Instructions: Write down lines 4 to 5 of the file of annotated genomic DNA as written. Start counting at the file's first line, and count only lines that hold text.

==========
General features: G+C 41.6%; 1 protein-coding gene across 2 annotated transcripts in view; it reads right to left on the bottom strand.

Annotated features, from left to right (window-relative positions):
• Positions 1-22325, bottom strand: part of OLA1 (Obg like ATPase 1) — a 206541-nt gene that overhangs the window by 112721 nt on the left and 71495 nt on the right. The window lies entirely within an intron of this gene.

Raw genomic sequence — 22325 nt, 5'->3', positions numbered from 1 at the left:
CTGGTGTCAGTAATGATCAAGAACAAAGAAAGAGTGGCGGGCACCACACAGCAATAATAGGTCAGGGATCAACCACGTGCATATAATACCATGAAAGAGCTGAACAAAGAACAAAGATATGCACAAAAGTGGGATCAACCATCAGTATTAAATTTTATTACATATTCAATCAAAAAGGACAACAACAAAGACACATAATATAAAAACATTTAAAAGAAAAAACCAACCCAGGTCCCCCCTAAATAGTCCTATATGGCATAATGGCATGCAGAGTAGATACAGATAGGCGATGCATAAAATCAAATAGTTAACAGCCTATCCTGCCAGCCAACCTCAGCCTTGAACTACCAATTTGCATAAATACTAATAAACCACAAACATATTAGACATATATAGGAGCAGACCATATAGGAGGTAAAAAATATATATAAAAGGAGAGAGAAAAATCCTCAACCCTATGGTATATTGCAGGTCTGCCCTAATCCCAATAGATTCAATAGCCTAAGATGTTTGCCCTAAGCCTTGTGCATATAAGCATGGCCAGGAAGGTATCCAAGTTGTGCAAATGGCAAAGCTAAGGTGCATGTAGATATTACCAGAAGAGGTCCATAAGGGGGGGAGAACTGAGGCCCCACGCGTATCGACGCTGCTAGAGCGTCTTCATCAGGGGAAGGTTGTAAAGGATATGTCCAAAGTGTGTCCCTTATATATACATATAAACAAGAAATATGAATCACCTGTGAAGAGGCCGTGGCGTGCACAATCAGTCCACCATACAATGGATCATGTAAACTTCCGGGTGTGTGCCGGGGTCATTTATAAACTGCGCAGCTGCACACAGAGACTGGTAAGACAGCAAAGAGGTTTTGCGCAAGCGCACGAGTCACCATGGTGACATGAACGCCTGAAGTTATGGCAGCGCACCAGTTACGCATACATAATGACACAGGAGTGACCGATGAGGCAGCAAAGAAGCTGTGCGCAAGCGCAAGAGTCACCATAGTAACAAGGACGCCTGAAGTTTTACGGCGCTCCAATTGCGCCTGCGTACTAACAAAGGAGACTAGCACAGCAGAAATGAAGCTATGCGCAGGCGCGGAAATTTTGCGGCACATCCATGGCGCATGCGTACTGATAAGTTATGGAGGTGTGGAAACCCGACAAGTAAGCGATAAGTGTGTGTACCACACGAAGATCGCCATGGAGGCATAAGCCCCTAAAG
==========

Raw genomic sequence — 22325 nt, 5'->3', positions numbered from 1 at the left:
CTGGTGTCAGTAATGATCAAGAACAAAGAAAGAGTGGCGGGCACCACACAGCAATAATAGGTCAGGGATCAACCACGTGCATATAATACCATGAAAGAGCTGAACAAAGAACAAAGATATGCACAAAAGTGGGATCAACCATCAGTATTAAATTTTATTACATATTCAATCAAAAAGGACAACAACAAAGACACATAATATAAAAACATTTAAAAGAAAAAACCAACCCAGGTCCCCCCTAAATAGTCCTATATGGCATAATGGCATGCAGAGTAGATACAGATAGGCGATGCATAAAATCAAATAGTTAACAGCCTATCCTGCCAGCCAACCTCAGCCTTGAACTACCAATTTGCATAAATACTAATAAACCACAAACATATTAGACATATATAGGAGCAGACCATATAGGAGGTAAAAAATATATATAAAAGGAGAGAGAAAAATCCTCAACCCTATGGTATATTGCAGGTCTGCCCTAATCCCAATAGATTCAATAGCCTAAGATGTTTGCCCTAAGCCTTGTGCATATAAGCATGGCCAGGAAGGTATCCAAGTTGTGCAAATGGCAAAGCTAAGGTGCATGTAGATATTACCAGAAGAGGTCCATAAGGGGGGGAGAACTGAGGCCCCACGCGTATCGACGCTGCTAGAGCGTCTTCATCAGGGGAAGGTTGTAAAGGATATGTCCAAAGTGTGTCCCTTATATATACATATAAACAAGAAATATGAATCACCTGTGAAGAGGCCGTGGCGTGCACAATCAGTCCACCATACAATGGATCATGTAAACTTCCGGGTGTGTGCCGGGGTCATTTATAAACTGCGCAGCTGCACACAGAGACTGGTAAGACAGCAAAGAGGTTTTGCGCAAGCGCACGAGTCACCATGGTGACATGAACGCCTGAAGTTATGGCAGCGCACCAGTTACGCATACATAATGACACAGGAGTGACCGATGAGGCAGCAAAGAAGCTGTGCGCAAGCGCAAGAGTCACCATAGTAACAAGGACGCCTGAAGTTTTACGGCGCTCCAATTGCGCCTGCGTACTAACAAAGGAGACTAGCACAGCAGAAATGAAGCTATGCGCAGGCGCGGAAATTTTGCGGCACATCCATGGCGCATGCGTACTGATAAGTTATGGAGGTGTGGAAACCCGACAAGTAAGCGATAAGTGTGTGTACCACACGAAGATCGCCATGGAGGCATAAGCCCCTAAAG